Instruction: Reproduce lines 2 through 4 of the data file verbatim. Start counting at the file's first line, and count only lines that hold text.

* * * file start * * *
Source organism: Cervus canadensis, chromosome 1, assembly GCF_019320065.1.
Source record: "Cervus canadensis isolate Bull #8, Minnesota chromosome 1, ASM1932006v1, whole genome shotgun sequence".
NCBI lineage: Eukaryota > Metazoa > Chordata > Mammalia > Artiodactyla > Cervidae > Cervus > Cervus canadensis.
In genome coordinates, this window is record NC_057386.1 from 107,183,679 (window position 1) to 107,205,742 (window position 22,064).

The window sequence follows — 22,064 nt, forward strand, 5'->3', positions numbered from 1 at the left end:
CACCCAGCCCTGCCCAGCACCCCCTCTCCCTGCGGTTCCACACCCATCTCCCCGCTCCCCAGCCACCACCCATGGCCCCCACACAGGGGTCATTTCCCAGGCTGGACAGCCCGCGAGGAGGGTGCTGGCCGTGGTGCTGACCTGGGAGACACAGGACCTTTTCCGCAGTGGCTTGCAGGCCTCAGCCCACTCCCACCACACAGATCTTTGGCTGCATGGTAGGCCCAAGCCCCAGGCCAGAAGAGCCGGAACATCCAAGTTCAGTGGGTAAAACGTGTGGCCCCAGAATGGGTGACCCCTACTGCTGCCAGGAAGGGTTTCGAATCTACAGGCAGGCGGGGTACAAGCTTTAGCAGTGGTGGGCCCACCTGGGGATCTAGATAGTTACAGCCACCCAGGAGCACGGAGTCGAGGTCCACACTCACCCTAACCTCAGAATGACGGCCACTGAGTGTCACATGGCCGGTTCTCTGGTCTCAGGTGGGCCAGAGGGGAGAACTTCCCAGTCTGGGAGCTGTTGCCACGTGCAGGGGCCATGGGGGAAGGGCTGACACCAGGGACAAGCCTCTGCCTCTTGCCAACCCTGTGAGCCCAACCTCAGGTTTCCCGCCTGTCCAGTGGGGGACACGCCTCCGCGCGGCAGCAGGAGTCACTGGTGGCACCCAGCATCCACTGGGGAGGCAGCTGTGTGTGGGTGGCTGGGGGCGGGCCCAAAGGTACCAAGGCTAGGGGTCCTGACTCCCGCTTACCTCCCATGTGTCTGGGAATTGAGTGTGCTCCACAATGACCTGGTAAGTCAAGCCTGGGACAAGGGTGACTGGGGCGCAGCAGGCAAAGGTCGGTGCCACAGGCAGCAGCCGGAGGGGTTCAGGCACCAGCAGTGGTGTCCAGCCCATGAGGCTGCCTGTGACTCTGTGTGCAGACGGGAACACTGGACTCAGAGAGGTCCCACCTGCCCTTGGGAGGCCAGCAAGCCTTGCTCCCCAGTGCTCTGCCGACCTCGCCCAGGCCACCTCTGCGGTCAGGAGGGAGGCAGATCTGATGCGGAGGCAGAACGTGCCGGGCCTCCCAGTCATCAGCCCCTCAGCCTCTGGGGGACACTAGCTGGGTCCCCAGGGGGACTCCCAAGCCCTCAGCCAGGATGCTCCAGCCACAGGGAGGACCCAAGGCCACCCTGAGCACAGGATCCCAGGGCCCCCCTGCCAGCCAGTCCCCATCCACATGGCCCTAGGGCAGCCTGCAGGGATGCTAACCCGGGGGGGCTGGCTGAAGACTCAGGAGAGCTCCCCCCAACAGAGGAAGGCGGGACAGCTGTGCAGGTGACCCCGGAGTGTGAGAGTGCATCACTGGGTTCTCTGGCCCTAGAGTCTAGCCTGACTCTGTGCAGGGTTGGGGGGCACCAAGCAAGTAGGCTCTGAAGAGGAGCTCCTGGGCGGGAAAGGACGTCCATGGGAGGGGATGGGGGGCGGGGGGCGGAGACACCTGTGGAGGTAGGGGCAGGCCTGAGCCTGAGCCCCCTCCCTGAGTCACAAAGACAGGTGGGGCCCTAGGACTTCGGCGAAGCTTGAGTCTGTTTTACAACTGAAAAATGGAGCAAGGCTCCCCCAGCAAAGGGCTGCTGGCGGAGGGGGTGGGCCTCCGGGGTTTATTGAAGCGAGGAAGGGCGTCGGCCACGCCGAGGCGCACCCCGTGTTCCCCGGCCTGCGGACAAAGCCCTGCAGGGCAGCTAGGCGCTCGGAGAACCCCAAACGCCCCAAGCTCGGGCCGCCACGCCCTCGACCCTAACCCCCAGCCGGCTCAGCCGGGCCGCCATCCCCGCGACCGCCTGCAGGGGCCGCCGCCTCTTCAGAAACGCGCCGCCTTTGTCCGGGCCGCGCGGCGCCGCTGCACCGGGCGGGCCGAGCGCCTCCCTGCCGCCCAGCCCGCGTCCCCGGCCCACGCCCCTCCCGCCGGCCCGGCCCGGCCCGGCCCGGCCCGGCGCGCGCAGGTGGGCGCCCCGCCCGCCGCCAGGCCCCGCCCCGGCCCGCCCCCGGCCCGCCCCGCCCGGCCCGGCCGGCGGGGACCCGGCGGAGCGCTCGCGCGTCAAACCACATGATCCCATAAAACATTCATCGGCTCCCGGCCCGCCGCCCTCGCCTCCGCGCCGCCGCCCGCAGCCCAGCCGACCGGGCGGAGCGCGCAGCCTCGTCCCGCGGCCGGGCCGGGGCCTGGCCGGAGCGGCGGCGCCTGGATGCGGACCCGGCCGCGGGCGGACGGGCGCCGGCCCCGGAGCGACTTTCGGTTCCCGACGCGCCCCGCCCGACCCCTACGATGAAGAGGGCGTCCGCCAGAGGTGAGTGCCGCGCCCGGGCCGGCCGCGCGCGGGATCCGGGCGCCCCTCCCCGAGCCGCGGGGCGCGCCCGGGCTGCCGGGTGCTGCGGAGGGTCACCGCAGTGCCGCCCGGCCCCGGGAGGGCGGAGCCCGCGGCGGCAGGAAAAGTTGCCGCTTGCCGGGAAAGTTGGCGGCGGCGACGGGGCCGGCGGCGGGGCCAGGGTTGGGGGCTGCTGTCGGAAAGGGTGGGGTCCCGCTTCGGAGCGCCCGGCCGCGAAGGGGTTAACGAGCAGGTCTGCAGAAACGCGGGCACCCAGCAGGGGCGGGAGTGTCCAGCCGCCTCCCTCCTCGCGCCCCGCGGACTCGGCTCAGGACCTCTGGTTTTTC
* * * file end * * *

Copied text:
Source record: "Cervus canadensis isolate Bull #8, Minnesota chromosome 1, ASM1932006v1, whole genome shotgun sequence".
NCBI lineage: Eukaryota > Metazoa > Chordata > Mammalia > Artiodactyla > Cervidae > Cervus > Cervus canadensis.
In genome coordinates, this window is record NC_057386.1 from 107,183,679 (window position 1) to 107,205,742 (window position 22,064).